Claudius Berard (1786-1848)

Claudius Berard was born in France in the port city of Bordeaux on November 21, 1786. Of a relatively wealthy family, he received a classical education and when his conscription order came to enter the Napoleonic armies his father purchased for him a substitute. This substitute was later killed in the Peninsula Campaigns in 1805. Whether or not this influenced his decision to leave France is unclear but he did arrive in New York in early 1807. Some time soon after he arrived in Carlisle and was enrolled in the class of 1812. In 1810, his superior capacities in Latin and Greek, along with his capability and interest in modern languages, found him engaged at the College as a "teacher" of French and some Spanish - this was, at last, Rush's "long wished for" completion of the curriculum to include modern languages.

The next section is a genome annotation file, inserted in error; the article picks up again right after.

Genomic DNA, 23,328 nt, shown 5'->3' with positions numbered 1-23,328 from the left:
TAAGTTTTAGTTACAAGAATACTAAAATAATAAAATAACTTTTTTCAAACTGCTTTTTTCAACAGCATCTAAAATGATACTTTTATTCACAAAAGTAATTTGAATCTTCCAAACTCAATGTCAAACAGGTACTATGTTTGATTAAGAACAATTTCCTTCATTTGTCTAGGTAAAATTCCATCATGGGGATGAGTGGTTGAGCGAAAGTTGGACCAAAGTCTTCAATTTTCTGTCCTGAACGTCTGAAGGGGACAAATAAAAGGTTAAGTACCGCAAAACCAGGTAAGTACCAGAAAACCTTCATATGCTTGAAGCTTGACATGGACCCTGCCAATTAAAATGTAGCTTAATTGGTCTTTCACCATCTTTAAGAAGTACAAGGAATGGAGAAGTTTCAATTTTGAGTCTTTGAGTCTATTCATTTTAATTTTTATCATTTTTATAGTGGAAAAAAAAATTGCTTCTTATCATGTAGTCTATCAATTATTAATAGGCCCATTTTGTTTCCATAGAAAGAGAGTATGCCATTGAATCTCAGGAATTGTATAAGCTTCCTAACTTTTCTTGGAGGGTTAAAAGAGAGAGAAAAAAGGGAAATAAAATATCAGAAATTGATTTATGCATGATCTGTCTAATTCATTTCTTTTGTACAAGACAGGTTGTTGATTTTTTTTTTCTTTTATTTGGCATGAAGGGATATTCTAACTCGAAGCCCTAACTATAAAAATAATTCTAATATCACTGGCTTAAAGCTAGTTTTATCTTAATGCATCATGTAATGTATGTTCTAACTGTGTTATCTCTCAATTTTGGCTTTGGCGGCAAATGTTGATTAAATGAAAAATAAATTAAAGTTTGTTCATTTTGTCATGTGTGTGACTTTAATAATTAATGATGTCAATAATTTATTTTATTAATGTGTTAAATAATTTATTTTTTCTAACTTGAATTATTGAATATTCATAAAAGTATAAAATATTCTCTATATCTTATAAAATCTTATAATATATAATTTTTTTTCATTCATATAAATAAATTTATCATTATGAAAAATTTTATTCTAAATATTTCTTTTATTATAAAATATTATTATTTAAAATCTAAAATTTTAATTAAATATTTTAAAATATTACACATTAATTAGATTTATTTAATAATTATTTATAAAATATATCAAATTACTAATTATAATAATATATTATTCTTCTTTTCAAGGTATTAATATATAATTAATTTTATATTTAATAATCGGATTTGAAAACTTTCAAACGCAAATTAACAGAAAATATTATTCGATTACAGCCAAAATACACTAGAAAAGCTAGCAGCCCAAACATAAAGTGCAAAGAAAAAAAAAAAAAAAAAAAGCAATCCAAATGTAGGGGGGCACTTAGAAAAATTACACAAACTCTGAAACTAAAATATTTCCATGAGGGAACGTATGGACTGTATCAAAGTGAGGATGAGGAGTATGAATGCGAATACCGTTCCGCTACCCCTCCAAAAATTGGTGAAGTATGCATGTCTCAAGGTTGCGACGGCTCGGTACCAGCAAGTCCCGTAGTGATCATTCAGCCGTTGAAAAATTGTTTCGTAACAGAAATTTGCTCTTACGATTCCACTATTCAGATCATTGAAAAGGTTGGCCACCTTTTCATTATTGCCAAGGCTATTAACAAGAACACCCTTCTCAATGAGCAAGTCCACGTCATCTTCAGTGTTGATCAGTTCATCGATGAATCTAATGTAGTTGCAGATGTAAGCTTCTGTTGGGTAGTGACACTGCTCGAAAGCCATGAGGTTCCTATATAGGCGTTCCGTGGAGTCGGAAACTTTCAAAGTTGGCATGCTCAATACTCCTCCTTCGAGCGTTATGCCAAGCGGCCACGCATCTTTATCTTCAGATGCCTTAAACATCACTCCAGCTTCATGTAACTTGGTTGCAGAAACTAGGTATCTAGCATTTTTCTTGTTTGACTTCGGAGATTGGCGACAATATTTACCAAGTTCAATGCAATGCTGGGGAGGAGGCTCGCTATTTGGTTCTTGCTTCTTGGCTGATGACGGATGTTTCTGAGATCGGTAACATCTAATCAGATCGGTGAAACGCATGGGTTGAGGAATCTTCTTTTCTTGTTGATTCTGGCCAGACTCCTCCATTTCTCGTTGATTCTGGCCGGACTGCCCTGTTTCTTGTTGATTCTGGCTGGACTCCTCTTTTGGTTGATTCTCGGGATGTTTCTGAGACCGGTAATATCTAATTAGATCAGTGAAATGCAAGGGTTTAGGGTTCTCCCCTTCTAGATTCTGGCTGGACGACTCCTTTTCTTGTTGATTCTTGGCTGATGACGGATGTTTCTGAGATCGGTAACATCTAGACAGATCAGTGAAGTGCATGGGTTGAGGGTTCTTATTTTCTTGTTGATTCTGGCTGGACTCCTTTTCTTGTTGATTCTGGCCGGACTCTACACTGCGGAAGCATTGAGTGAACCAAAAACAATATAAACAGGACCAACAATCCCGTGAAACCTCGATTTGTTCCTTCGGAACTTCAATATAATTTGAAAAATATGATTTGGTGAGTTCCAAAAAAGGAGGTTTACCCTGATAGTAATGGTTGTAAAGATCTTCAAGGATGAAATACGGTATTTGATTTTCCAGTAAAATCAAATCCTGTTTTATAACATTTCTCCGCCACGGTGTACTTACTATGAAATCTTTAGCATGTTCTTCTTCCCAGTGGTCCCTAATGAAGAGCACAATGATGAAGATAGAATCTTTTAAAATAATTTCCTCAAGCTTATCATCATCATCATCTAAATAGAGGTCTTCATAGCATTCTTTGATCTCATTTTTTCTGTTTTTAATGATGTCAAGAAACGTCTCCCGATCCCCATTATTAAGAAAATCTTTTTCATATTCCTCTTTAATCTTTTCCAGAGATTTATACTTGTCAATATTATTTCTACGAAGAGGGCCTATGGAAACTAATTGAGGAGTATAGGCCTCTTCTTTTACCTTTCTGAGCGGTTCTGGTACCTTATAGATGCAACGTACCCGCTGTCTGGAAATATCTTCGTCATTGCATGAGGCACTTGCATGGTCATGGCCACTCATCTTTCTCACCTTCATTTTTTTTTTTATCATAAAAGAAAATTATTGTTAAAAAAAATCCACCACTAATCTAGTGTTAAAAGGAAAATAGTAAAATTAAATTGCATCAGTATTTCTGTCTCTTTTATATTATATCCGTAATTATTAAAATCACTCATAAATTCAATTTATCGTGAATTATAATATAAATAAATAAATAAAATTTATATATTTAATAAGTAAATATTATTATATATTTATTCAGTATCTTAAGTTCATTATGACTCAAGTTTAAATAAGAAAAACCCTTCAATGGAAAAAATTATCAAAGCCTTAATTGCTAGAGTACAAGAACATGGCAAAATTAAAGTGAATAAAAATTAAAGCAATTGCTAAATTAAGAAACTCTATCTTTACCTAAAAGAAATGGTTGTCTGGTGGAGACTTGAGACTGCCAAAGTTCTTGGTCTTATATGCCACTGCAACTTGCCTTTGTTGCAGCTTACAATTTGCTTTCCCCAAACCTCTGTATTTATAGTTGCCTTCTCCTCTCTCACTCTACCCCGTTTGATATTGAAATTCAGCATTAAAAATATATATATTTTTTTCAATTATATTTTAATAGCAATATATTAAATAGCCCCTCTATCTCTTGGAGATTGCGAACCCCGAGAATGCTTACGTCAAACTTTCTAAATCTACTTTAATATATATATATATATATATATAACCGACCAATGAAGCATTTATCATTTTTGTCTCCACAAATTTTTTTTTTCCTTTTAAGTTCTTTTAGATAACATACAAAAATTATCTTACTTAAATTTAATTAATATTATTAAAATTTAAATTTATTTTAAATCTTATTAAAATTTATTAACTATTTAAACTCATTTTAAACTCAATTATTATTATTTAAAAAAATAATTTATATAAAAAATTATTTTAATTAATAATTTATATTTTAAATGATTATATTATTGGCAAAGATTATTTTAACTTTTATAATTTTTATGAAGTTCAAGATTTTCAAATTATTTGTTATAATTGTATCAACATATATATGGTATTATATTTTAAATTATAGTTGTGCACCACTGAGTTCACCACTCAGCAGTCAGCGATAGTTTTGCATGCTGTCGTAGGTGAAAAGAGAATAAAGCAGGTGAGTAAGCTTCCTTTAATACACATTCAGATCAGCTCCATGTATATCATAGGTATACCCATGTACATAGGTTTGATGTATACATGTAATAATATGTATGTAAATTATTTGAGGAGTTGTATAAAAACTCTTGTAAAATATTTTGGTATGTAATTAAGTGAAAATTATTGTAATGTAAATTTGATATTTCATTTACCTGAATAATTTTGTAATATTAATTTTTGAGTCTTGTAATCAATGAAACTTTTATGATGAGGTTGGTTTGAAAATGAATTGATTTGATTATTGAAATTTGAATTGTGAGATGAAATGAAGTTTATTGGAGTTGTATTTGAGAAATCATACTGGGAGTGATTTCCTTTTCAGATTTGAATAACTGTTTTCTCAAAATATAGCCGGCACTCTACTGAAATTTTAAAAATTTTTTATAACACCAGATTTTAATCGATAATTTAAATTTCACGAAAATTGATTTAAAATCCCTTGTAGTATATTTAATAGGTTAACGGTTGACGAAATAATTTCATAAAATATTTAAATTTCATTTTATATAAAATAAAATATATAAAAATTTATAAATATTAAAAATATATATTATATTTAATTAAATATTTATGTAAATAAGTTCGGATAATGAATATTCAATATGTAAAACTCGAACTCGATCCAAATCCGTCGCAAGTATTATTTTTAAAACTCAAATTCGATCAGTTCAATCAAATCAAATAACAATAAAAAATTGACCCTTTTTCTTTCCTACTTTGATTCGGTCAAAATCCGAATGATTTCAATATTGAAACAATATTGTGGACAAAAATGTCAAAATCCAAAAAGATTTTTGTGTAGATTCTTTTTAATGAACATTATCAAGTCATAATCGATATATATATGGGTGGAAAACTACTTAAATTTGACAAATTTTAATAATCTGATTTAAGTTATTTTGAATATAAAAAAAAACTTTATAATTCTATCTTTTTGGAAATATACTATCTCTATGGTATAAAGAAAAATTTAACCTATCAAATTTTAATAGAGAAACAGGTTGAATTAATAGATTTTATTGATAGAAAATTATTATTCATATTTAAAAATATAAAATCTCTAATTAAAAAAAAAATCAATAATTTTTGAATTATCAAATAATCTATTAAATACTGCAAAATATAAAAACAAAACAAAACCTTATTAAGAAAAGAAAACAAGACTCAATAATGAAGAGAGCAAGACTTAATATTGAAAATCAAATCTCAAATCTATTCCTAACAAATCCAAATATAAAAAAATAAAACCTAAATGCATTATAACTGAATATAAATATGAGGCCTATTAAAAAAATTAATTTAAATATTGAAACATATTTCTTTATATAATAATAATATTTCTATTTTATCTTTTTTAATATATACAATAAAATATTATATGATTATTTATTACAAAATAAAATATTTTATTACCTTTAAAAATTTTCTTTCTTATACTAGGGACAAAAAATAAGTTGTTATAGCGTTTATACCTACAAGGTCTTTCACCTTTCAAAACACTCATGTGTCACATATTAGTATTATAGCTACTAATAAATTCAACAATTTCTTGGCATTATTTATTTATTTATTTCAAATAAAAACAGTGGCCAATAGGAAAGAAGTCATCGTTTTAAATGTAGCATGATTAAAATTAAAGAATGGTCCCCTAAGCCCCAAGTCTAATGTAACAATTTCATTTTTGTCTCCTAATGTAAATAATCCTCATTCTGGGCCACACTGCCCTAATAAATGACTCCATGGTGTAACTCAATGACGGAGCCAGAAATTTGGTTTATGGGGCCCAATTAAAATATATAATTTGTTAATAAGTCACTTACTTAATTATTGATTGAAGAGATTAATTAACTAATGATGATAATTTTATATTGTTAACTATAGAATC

Berard never graduated but continued to teach at the College. In September, 1814, his post was upgraded to Professor of the Modern Languages, although he still was being paid on a fee basis. These were the days of turmoil in the faculty concerning the administration of Jeremiah Atwater and Berard was associated with the opposition that Thomas Cooper had come to lead. With the mass resignations of 1815, Berard went, too, and took a position as professor of French at the United States Military Academy at West Point, New York. He held this post for thirty-three years, until his death, expanding his knowledge to most European languages and publishing several French textbooks. He also served as the U.S. Postmaster at West Point.

He married Mary Anne Nichols. Claudius Berard died at West Point, New York on May 6, 1848. He was sixty-two years old and still teaching.

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Dickinson College Archives
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